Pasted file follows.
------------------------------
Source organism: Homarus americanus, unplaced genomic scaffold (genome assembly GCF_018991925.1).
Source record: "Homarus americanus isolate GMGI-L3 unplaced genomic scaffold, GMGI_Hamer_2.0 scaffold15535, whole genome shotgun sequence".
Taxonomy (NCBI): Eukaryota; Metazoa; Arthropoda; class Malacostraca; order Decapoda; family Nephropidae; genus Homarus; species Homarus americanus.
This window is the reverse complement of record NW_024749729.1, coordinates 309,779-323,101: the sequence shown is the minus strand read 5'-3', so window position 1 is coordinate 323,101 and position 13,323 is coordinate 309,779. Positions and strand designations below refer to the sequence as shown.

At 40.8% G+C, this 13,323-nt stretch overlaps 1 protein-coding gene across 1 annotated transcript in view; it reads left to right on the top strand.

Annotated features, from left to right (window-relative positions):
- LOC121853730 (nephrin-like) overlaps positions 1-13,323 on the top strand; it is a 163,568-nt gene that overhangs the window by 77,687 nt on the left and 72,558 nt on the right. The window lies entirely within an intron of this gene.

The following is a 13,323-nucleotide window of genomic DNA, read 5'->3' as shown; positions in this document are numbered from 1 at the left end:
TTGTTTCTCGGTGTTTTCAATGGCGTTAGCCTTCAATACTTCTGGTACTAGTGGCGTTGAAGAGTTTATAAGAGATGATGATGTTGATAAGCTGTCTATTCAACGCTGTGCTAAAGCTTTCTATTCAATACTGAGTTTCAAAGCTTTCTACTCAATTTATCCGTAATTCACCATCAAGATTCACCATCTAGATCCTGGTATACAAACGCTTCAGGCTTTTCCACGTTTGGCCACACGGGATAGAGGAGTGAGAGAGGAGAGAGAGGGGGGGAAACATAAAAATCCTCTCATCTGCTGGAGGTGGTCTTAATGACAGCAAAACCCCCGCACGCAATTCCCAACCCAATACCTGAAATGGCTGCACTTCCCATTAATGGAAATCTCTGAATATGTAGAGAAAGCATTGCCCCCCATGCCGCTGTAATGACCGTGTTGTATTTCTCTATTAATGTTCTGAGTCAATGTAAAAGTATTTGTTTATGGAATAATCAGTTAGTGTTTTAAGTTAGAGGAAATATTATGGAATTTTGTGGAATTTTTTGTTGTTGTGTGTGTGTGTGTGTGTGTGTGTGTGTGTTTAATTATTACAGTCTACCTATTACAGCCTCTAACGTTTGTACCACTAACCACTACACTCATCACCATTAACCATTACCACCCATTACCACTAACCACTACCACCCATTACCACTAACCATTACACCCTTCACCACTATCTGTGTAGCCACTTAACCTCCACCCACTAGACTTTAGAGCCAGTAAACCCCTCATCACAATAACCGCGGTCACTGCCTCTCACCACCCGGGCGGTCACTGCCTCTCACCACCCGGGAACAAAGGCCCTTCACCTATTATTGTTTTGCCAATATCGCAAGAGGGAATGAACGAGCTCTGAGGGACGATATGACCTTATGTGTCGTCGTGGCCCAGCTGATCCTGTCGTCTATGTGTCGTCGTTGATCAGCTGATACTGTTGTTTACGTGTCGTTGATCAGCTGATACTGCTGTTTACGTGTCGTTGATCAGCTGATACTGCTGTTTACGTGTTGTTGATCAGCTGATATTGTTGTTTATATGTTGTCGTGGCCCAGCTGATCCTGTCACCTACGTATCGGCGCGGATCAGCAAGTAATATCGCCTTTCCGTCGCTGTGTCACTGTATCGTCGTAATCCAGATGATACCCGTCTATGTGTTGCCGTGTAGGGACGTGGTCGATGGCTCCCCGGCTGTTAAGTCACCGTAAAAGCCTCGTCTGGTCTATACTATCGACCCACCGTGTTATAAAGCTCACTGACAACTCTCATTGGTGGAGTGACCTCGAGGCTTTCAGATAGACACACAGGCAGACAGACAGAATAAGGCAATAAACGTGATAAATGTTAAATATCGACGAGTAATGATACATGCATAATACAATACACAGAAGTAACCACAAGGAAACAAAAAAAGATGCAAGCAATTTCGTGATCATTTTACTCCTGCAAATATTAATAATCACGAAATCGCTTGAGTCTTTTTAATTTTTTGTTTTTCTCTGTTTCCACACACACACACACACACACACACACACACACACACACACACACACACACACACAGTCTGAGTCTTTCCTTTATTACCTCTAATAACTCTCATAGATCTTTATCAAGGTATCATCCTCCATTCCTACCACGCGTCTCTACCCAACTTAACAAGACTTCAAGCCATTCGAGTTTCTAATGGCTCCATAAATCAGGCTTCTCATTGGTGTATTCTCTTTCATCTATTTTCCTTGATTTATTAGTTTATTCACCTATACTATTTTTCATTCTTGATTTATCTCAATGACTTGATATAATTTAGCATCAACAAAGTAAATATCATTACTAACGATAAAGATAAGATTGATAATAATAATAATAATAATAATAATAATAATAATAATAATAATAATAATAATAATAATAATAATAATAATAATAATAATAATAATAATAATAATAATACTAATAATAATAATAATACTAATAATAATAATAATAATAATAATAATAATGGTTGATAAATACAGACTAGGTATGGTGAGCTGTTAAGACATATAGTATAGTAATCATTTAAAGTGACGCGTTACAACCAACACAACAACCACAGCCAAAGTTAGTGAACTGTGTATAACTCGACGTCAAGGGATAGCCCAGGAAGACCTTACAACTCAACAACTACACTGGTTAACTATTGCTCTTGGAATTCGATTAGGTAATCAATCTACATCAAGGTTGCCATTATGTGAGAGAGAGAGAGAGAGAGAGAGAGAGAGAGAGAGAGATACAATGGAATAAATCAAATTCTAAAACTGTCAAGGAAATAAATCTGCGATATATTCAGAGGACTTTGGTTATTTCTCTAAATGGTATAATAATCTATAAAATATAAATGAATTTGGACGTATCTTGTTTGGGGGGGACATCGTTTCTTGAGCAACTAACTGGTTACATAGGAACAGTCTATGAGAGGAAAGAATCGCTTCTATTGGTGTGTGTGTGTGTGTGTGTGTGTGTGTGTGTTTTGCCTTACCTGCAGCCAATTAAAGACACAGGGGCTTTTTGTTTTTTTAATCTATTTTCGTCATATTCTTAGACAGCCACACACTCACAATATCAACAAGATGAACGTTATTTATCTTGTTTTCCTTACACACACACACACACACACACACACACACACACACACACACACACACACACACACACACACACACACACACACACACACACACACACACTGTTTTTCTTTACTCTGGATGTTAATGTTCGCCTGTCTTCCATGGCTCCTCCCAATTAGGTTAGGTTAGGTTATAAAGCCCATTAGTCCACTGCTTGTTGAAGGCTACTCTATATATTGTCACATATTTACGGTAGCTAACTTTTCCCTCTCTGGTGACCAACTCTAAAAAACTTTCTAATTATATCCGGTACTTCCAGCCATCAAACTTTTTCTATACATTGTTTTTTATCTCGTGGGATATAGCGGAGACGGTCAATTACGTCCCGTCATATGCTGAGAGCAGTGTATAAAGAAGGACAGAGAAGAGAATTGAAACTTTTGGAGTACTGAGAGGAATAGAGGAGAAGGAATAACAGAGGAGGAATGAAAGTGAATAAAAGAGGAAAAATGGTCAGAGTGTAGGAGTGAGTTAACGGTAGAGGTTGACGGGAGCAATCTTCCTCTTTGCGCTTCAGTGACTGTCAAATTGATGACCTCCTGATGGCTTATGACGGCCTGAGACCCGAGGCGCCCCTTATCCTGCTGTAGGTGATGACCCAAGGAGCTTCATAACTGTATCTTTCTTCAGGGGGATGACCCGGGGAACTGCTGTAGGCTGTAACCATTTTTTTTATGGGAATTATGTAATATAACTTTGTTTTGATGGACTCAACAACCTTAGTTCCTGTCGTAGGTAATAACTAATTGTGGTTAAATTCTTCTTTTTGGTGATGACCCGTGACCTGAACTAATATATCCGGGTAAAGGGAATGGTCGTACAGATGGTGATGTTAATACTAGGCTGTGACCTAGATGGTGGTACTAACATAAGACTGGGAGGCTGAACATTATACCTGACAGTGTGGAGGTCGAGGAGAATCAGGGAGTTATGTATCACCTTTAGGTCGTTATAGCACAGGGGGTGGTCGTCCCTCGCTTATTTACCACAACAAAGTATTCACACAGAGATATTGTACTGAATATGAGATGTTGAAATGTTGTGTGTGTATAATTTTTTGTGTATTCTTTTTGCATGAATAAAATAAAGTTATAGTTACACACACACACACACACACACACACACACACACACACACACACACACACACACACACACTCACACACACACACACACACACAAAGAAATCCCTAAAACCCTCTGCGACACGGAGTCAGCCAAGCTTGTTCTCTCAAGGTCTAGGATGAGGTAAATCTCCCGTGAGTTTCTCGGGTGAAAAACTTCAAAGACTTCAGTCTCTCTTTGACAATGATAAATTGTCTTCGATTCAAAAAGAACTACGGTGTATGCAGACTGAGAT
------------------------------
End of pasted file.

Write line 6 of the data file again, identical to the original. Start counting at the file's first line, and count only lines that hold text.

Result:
Annotated features, from left to right (window-relative positions):